Moreover, there is uncertainty associated with the resource use data, long-term survival and utility weights. Clinician interviews, undertaken to elicit resource use data, were limited just to two clinicians. A healthcare registry-based collection would possibly have provided more accurate resource use estimates for patients with SMA in primary care, outpatient specialist care and inpatient care. However, healthcare registries in Sweden would only provide limited information regarding the resource use for patients with SMA and would not capture items such as assistive devices, personal assistance, transportation, and caregiver production loss. A future cost-effectiveness analysis for the treatment of SMA in Sweden should be supported by resource use data collected from healthcare registries in Sweden complemented with resource use data elicited from clinical experts for data not available in the registries.

A scenario analysis was explored using the resource use and costs from a cross-sectional survey study in Germany, [57] which resulted in an increase of the ICER by 9.5% in the infantile-onset model and by 14.4% in the later-onset model. With 82% of patients in the treatment arm and 58% of patients in the SoC arm still alive at the end of the ENDEAR follow-up and with no deaths reported in the CHERISH trial, the models’ survival predictions were highly sensitive to different treatment effect assumptions and to the choice of external data to guide OS after the trial follow-up. The scenario where 7% of patients (of those who reached an improvement plateau) in the nusinersen arm progressed as patients in the SoC arm resulted in an ICER (including caregivers) increase of 29% in the infantile-onset model and an increase of 14% in the later-onset model. Furthermore, the limitations of the vignette study undertaken by Lloyd et al. [62] increased the uncertainty of the utility weights used in the base-case analysis.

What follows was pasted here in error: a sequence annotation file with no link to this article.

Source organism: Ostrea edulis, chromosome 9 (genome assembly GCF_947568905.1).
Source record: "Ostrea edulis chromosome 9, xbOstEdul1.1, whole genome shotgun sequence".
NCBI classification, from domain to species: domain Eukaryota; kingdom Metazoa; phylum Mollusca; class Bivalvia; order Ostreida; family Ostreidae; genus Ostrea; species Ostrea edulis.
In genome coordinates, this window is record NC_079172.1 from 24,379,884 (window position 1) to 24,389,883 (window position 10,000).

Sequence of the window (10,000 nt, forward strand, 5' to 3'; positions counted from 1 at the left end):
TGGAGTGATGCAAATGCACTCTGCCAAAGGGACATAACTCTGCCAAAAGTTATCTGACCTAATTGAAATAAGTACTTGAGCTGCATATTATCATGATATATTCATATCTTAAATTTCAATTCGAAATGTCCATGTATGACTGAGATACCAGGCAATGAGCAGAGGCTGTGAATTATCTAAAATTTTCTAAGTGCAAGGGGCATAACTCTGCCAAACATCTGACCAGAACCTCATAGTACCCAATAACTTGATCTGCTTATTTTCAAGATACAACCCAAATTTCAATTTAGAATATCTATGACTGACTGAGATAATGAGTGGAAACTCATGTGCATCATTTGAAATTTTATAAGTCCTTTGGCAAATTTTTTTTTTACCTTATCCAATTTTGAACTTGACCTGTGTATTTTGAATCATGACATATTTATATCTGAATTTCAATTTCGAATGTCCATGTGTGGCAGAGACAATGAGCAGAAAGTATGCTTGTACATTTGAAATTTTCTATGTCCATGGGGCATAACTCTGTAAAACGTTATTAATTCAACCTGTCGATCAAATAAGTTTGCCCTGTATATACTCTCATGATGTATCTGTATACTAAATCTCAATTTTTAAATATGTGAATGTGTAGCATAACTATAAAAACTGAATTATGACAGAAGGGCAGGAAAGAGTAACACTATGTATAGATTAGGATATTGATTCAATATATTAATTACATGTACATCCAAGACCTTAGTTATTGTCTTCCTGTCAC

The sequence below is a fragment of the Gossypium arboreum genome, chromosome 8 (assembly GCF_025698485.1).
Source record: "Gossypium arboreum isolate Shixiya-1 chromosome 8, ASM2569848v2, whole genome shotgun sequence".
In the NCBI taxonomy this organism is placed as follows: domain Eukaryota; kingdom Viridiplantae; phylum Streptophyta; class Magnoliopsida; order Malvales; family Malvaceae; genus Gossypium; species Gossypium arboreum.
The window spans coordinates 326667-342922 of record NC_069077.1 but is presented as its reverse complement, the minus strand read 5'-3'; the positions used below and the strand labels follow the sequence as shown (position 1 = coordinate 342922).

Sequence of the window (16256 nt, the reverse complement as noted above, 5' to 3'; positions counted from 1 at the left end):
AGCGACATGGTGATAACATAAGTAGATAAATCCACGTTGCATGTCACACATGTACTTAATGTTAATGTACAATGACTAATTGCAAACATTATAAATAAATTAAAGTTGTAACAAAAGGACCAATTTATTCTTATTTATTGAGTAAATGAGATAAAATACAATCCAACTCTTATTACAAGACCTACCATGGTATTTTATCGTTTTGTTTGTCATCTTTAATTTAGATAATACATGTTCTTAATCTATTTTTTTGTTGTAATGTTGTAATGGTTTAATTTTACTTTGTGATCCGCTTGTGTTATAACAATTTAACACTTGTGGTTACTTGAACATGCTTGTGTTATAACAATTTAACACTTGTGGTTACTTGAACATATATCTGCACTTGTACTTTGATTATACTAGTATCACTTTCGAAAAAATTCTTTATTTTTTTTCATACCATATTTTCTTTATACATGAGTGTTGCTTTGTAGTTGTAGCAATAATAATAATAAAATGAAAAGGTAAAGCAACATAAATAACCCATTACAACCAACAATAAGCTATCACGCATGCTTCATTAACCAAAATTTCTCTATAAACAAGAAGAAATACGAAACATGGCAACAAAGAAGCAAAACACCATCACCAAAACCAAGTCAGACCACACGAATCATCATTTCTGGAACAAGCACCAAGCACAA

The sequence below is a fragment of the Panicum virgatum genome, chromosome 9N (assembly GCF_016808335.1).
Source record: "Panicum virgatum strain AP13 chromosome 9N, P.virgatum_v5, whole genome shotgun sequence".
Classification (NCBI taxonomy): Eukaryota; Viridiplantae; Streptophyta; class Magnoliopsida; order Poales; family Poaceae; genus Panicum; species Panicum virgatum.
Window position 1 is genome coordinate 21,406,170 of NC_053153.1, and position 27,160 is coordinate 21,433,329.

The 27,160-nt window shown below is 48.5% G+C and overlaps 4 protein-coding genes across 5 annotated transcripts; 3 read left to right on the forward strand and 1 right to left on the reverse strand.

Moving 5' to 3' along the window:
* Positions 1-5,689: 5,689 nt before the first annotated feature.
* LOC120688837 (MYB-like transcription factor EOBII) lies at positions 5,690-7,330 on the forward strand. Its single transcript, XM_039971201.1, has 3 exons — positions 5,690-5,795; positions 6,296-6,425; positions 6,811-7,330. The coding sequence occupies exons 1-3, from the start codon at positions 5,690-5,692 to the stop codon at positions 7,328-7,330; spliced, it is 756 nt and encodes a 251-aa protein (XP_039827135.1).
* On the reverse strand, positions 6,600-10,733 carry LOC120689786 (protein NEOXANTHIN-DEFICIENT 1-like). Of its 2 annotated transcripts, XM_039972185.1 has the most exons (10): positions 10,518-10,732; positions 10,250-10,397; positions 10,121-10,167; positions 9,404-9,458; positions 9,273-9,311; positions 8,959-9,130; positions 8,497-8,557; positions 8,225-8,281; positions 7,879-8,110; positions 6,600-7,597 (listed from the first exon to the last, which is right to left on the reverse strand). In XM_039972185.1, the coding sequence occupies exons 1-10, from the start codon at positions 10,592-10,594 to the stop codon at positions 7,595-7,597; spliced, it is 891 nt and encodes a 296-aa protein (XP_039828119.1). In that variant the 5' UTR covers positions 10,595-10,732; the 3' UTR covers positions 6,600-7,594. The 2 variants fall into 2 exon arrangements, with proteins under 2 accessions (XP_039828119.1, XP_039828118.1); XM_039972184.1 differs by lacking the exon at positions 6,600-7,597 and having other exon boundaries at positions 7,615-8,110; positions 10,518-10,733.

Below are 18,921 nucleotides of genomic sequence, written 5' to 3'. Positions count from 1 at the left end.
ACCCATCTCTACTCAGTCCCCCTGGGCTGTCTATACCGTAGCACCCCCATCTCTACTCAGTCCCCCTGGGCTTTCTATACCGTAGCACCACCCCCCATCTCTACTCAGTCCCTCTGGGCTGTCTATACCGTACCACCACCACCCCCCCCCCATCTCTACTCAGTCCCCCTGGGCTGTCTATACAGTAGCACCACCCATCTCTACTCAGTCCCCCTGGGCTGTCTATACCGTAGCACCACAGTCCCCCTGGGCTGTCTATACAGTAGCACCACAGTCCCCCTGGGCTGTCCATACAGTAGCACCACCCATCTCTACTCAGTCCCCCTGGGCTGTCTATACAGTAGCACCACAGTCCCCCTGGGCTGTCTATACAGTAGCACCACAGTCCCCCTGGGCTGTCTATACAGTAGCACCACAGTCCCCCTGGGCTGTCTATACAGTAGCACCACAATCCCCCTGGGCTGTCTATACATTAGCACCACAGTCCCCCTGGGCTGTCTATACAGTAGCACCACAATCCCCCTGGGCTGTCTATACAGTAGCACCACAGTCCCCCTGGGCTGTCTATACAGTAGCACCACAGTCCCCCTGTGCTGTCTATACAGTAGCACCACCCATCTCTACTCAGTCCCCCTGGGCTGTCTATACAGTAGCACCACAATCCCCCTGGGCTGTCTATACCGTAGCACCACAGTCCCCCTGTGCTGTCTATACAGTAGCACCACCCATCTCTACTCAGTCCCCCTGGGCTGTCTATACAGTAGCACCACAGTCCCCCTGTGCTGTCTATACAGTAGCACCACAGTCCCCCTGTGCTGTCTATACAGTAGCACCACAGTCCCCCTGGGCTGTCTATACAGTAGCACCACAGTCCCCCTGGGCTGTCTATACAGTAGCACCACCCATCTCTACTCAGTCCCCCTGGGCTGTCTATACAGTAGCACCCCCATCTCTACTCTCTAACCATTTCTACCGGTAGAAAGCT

An alternative scenario could be explored in a future cost-effectiveness analysis where the Swedish EQ-5D tariff is used instead of the UK tariff to elicit the utilities from the vignette study. However, the impact of using alternative utility data from similar diseases was evaluated in scenario analyses, which resulted in changes from the base-case ICERs (including caregivers) ranging from − 9.8 to 8.2% in the infantile-onset model and from 11.3 to 27.0% in the later-onset model. Resulting utilities from the PedsQL™ mapping study varied from 0.73 to 0.88 (worst-to-best health state), which lacked face validity and varied widely from utility ranges observed in similar rare diseases [75] and therefore may underestimate the benefit of nusinersen.

In addition, there are some limitations associated with the algorithm used to map the PedsQL™ data, as it was developed for an older population than the population in the CHERISH trial and did not include the neuromuscular module. Further evaluation of the cost effectiveness of nusinersen is recommended when longer term data are available from the ongoing open-label SHINE extension study (NCT02594124), into which patients from ENDEAR and CHERISH were moved, to incorporate additional evidence on treatment benefit into the economic model.

5 Conclusions

The infantile-onset model resulted in 3.86 incremental QALYs for patients, 0.02 incremental QALYs for caregivers and 6.22 incremental life-years with nusinersen treatment plus SoC vs. SoC. The incremental costs were 21,854,051 SEK (€2,137,700), resulting in an ICER (including caregivers) of 5,635,978 SEK (€551,300) per QALY gained. The later-onset model resulted in 9.54 incremental QALYs for patients, 2.39 incremental QALYs for caregivers and 1.84 life-years gained with nusinersen treatment plus SoC vs. SoC. The incremental costs were 38,023,409 SEK (€3,719,400), resulting in an ICER (including caregivers) of 3,187,222 SEK (€311,800) per QALY gained. In scenario analyses, the ICER (including caregivers) ranged from 3,087,460 to 10,194,714 SEK (from €302,000 to €997,200) in the infantile-onset model and from 1,930,016 to 4,435,635 SEK (from €188,800 to €433,900) in the later-onset model. Nusinersen was not cost effective in the infantile- and later-onset populations when using a willingness-to-pay threshold [2 million SEK (€195,600)] that the TLV has considered reasonable for some rare diseases yet nusinersen has gained reimbursement in Sweden in 2017 for patients with SMA types I–IIIa. The models can be adapted to evaluate the cost effectiveness of nusinersen in other countries.